Politics with Michelle Grattan: Treasurer Josh Frydenberg on promising budget figures.
Michelle Grattan discusses MYEFO with Treasurer Josh Frydenberg.
The economic recovery is looking more and more V-shaped, the budget recovery will be much slower.
The federal government has announced A$850 million for 10,000 additional home-care packages, as part of $1 billion for aged care. Here’s why that’s not nearly enough.
The government will inject a further $1 billion into aged care, most of it for home care packages, in Thursday’s budget update.
He is trying to transition out of stage one while drawing up stage three.
Wes Mountain/The Conversation
I’d hoped to keep my absence nice and private, especially from those quiet Australians fighting fires. Regrettably, despite best efforts, my press office wasn’t able to keep a lid on the story.
The forecast for Australia’s economic growth in 2019-20 has been cut by 0.25%, and the projected surplus for this financial year slashed by A$2.1 billion.
Politics with Michelle Grattan: Mathias Cormann and Jim Chalmers on the mid-year budget update.
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The figures indicate a worsening economy, but the government has sought to put a positive spin on the situation, saying the Australian economy is showing resilience.
On one hand, we’re still able to forecast a surplus. On the other, conditions are deteriorating. Treasurer Frydenberg and Finance Minister Cormann deliver the news.
MYEFO contains a long-overdue admission: that low wage growth is the new normal. It’ll take extraordinary spending restraint to make the surplus forecasts stick.
If all goes well, Treasurer Josh Frydenberg might just deliver his tiny projected surpluses, but it isn’t clear why he should.
The treasurer has pulled out all stops to continue to forecast budget surpluses, but they are low, and don’t take account of several likely costs.
The update has slashed growth and surplus forecasts, as the economy is buffeted by global and domestic pressures.
The projected surplus has been revised down from A$7.1 billion at budget time to $5 billion for this financial year.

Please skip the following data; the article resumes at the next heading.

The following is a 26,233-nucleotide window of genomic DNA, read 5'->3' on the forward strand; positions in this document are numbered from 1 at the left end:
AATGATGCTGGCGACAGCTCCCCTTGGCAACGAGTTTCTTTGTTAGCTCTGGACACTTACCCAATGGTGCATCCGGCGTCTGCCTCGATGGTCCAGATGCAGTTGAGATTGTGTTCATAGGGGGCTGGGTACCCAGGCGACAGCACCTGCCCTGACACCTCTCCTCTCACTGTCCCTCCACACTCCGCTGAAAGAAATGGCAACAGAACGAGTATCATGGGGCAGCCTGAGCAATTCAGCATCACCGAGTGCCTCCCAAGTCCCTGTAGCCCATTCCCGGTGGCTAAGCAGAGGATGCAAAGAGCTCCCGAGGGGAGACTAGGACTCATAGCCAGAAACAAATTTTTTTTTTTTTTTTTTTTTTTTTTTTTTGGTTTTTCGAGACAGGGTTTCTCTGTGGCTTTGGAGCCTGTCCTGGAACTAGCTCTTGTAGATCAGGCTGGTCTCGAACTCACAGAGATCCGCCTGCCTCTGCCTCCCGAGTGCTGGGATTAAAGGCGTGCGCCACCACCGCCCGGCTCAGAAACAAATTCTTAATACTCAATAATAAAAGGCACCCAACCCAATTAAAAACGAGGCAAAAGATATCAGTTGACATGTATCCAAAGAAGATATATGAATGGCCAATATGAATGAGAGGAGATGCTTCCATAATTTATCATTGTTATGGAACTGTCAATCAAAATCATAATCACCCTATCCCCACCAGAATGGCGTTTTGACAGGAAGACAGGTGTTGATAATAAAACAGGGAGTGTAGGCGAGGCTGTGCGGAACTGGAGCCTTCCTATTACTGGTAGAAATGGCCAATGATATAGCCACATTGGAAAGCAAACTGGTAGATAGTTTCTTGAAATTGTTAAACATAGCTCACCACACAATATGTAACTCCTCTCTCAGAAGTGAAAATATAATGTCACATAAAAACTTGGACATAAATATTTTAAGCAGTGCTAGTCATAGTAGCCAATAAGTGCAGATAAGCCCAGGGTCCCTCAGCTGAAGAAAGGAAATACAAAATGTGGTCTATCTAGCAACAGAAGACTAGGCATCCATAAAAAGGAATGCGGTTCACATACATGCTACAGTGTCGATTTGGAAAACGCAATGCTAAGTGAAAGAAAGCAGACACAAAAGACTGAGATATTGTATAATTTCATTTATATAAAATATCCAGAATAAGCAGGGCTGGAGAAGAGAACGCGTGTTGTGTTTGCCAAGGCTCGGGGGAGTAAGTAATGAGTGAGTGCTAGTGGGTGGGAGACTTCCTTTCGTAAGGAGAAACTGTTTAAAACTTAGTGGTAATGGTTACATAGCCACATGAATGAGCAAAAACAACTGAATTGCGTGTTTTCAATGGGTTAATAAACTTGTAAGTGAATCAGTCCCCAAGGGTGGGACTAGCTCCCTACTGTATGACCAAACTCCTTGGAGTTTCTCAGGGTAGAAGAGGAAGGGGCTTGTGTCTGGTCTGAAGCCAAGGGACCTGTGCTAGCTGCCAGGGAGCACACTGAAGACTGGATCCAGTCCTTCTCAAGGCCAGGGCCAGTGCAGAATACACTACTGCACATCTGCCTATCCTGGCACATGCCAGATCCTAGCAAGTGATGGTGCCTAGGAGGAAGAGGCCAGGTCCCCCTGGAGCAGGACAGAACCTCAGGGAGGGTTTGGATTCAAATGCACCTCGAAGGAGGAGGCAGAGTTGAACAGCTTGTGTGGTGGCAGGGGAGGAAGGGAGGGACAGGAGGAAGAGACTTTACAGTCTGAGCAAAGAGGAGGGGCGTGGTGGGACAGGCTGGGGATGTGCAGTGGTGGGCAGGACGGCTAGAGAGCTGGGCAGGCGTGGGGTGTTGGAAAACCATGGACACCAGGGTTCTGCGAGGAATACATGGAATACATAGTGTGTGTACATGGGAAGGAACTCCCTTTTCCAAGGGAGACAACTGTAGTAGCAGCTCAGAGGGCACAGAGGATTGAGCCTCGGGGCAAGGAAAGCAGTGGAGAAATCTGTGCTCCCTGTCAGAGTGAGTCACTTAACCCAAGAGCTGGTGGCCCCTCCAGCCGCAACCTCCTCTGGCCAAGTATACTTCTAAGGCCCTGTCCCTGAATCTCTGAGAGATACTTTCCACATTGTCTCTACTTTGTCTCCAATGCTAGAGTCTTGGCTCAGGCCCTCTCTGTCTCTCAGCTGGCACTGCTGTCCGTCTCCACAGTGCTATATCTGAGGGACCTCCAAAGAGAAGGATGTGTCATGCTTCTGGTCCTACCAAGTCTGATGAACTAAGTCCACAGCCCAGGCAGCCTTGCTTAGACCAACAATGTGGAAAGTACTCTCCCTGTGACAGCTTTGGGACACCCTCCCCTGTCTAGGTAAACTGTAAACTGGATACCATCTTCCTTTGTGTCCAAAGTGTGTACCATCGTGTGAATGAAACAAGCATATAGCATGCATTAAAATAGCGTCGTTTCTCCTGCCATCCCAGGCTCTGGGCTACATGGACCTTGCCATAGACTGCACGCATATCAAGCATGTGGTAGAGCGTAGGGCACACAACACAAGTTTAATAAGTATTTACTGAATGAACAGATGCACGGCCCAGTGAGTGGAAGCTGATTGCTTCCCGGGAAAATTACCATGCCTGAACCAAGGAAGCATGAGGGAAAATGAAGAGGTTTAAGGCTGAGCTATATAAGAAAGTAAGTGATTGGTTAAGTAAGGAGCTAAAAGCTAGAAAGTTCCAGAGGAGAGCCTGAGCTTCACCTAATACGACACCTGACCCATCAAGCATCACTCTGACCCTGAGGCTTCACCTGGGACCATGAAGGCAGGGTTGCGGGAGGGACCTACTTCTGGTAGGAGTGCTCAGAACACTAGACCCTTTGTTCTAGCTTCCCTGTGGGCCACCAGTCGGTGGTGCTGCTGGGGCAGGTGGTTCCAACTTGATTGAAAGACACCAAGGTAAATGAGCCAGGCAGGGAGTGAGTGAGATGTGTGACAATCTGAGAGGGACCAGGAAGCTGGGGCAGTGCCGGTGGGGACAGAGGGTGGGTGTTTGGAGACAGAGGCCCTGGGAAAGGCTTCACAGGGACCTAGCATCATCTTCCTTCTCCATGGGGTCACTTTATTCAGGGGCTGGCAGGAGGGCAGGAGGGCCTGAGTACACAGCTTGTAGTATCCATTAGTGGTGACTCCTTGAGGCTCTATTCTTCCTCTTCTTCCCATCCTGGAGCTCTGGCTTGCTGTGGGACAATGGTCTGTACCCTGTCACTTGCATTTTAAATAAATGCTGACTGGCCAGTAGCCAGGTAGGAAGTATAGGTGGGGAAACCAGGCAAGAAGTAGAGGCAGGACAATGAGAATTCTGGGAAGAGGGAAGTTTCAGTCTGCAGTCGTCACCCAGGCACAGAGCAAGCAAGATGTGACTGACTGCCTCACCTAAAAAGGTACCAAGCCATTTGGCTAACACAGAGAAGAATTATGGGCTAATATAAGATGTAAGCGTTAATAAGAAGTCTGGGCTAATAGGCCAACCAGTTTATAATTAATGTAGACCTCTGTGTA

The shockwaves of this cut will be felt for years to come at Australian universities.
With a budget surplus in sight, it makes no sense to cut funding from Australia’s research capacity.
Neither Treasurer Josh Frydenberg nor Finance Minister Mathias Cormann would commit to banking the proceeds of improved economic circumstances.
When assessed by the government’s own rules, MYEFO fails. The government is spending the latest revenue windfall even though it promised not to.
Prime Minister Scott Morrison puts a gift under the Salvation Army giving tree at his office in parliament house.
The budget line known as “decisions taken but not yet announced” points to $9 billion of unannounced tax cuts.
Shorten’s message is that Labor is ready for office.
The government is worried about a conference which is a highly managed affair where divisions are being contained and participants have their eyes firmly on the prize of Labor winning power next year.
As happened during the last budget boom, the government will spend it (quite likely on tax cuts) leaving little for when things turn down down the track.
History suggests the government will spend most of the extra $10 billion per year that the MYEFO will reveal on Monday. The only problem is, those riches won’t last.
The government is proposing to save A$2.2 billion on education over the next four years, which will hit students the hardest.
The cuts to higher education funding are more about making savings than improving higher education, and would be extremely hard to change in the future.
MYEFO leaves Treasurer Scott Morrison with the difficult task of managing Australia through a period of both sluggish GDP growth and a persistent budget deficit.
Next year GDP will grow at the second-slowest rate in 16 years, according to MYEFO. This has big implications for unemployment and the deficit.
How does Australia’s economic growth shape up against the G7 countries?
AAP Image/Joe Castro
Ahead of the Mid Year Economic and Fiscal Outlook, minister for defence industries Christopher Pyne said a lot of jobs were created in 2016 and Australia has the highest growth rate in the G7. Is that true?
The world economy is inextricably linked with the US.
A lot has changed in the global economy since the Federal Budget 2016.
Federal Treasurer Scott Morrison will deliver the Mid Year Economic and Fiscal Outlook next week.
The US Fed meets expectations for a rate cut, Australia’s unemployment rate heads upwards again, and all eyes look to the mid year budget update.